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If the osmotic pressure of a 0.010 M aqueous solution of sucrose at 27˚C is 0.25 atmosphere, then the osmotic pressure of a 0.010 M aqueous solution of NaCl at 27˚C is

(a) 0.062 atm

(b) 0.12 atm

(c) 0.25 atm

(d) 0.50 atm

(e) 1.0 atm

The correct answer is (d). However, I'm not entirely sure why.

I know that the osmotic press $\Pi$ = MRT where M is the concentration, R is the ideal gas constant, and T is the absolute temperature.

Thus:

$\Pi_{NaCl} = M_{NaCl}RT = (0.01 M)RT = M_{sucrose}RT = 0.25$

So why isn't the osmotic pressure of NaCl at 27˚C 0.25 atm?

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The expression you need is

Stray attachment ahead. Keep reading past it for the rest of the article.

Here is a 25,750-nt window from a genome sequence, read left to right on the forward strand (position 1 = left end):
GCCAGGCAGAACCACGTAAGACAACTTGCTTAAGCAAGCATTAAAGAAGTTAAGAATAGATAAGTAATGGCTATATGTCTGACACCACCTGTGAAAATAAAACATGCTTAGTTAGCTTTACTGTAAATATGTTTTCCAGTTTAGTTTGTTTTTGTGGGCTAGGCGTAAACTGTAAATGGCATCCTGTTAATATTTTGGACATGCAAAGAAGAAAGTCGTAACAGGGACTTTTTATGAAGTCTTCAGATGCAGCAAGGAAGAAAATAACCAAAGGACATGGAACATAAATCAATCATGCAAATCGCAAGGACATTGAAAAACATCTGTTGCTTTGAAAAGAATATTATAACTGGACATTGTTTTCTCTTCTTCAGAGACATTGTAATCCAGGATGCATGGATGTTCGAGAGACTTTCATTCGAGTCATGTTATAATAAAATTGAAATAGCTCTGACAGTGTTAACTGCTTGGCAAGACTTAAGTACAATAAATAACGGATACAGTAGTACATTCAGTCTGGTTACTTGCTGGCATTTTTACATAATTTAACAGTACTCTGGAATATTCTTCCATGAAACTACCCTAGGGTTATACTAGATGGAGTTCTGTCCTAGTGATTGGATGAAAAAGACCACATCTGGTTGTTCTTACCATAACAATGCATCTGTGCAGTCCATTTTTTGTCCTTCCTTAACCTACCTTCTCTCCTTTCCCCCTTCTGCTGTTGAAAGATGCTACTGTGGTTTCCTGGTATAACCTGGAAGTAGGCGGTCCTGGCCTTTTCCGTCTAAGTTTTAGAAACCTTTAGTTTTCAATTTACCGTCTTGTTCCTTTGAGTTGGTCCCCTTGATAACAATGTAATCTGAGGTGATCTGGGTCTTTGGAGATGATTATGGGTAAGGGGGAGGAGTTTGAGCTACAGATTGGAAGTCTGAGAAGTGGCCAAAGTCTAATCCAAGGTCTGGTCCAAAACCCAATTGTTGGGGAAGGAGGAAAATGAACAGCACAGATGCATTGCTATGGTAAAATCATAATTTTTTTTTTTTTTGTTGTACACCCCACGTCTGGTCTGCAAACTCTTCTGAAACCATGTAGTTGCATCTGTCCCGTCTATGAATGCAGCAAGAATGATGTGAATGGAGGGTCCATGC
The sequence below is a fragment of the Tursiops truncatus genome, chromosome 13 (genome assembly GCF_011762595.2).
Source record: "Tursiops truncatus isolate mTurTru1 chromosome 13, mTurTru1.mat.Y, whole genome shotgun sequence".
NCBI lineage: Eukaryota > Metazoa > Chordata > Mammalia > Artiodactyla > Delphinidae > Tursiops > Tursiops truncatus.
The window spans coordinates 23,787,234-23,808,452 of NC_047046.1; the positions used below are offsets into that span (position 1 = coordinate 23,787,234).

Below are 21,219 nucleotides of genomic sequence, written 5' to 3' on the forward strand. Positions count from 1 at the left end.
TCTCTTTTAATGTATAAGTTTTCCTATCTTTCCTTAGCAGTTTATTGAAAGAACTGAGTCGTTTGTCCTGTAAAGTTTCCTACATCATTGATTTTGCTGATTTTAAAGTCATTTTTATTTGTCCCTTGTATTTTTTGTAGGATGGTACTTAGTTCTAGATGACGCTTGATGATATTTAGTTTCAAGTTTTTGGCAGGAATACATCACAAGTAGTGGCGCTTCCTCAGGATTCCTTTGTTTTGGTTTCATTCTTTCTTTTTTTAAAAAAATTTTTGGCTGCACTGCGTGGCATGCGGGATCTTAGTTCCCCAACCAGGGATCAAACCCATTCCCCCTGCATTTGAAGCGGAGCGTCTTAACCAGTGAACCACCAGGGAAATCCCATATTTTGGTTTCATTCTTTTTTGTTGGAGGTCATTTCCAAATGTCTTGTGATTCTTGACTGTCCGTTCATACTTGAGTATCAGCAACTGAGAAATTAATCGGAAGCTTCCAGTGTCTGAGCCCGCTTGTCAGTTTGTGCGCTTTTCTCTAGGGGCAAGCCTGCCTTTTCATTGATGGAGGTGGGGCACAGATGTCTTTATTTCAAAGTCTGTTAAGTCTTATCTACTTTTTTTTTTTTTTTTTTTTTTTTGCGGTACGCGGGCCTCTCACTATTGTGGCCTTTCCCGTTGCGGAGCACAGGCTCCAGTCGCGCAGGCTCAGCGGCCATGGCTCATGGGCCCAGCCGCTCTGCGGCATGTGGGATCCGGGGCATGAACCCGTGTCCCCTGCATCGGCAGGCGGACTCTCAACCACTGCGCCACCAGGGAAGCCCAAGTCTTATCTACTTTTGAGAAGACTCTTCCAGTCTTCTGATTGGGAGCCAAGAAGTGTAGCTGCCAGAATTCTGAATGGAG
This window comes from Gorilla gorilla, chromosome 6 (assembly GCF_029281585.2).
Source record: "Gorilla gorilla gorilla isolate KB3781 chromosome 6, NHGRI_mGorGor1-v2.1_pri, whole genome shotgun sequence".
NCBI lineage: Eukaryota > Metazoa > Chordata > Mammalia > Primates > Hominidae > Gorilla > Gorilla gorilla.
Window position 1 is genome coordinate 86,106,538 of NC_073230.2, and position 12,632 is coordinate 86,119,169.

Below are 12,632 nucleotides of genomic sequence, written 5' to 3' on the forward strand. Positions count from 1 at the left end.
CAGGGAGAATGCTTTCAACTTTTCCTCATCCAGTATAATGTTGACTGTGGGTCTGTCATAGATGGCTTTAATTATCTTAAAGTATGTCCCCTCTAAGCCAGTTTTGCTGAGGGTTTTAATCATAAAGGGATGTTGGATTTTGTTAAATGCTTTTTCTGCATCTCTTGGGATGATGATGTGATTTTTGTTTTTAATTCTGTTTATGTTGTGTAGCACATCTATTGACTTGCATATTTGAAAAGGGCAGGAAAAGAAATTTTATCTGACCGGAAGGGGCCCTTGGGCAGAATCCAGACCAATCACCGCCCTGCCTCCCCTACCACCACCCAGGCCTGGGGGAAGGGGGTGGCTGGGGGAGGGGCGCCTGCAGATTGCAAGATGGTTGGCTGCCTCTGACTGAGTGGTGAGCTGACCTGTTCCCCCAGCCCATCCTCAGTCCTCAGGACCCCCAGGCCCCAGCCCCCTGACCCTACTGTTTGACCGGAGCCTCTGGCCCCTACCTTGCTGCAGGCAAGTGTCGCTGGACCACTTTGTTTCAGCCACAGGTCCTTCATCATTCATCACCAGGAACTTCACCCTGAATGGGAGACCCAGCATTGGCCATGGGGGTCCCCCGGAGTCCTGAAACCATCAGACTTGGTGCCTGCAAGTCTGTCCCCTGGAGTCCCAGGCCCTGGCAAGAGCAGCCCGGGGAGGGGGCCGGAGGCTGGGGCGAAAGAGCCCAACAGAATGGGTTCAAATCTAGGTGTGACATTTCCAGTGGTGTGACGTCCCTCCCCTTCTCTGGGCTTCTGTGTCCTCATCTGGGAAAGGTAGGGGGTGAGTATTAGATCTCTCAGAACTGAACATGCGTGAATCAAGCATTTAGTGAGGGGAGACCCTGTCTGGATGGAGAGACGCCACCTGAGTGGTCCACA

$$\Pi = i\mathrm{MRT}$$

where $i$, the van't Hoff factor, describes the degree of ionization of the solute (for sucrose, it's 1; for $\ce{NaCl}$, it's 2, since we get 2 moles of ions for each mole of salt we dissolve). The other variables are as you describe. Thus, the osmotic pressure for your salt solution is twice that of your sucrose solution.

See this page for a nice explanation and worked examples for sucrose and salt.

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